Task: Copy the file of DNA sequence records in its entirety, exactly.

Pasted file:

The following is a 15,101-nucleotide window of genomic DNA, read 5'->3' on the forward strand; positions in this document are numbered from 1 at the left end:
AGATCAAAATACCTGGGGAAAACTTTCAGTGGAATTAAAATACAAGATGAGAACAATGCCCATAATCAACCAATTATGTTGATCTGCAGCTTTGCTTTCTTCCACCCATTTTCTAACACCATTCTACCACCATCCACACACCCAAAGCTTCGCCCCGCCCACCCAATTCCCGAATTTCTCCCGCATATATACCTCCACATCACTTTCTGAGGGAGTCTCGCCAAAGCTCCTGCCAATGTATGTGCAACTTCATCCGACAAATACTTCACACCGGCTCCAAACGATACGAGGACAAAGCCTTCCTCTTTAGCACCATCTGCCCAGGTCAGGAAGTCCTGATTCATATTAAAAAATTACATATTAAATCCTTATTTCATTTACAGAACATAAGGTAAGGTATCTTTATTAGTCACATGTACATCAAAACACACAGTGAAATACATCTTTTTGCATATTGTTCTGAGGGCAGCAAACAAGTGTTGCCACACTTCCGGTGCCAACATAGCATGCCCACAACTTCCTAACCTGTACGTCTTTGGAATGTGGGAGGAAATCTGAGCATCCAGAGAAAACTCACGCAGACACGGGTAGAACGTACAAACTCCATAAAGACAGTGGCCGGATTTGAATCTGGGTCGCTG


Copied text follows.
The following is a 15,101-nucleotide window of genomic DNA, read 5'->3' on the forward strand; positions in this document are numbered from 1 at the left end:
AGATCAAAATACCTGGGGAAAACTTTCAGTGGAATTAAAATACAAGATGAGAACAATGCCCATAATCAACCAATTATGTTGATCTGCAGCTTTGCTTTCTTCCACCCATTTTCTAACACCATTCTACCACCATCCACACACCCAAAGCTTCGCCCCGCCCACCCAATTCCCGAATTTCTCCCGCATATATACCTCCACATCACTTTCTGAGGGAGTCTCGCCAAAGCTCCTGCCAATGTATGTGCAACTTCATCCGACAAATACTTCACACCGGCTCCAAACGATACGAGGACAAAGCCTTCCTCTTTAGCACCATCTGCCCAGGTCAGGAAGTCCTGATTCATATTAAAAAATTACATATTAAATCCTTATTTCATTTACAGAACATAAGGTAAGGTATCTTTATTAGTCACATGTACATCAAAACACACAGTGAAATACATCTTTTTGCATATTGTTCTGAGGGCAGCAAACAAGTGTTGCCACACTTCCGGTGCCAACATAGCATGCCCACAACTTCCTAACCTGTACGTCTTTGGAATGTGGGAGGAAATCTGAGCATCCAGAGAAAACTCACGCAGACACGGGTAGAACGTACAAACTCCATAAAGACAGTGGCCGGATTTGAATCTGGGTCGCTG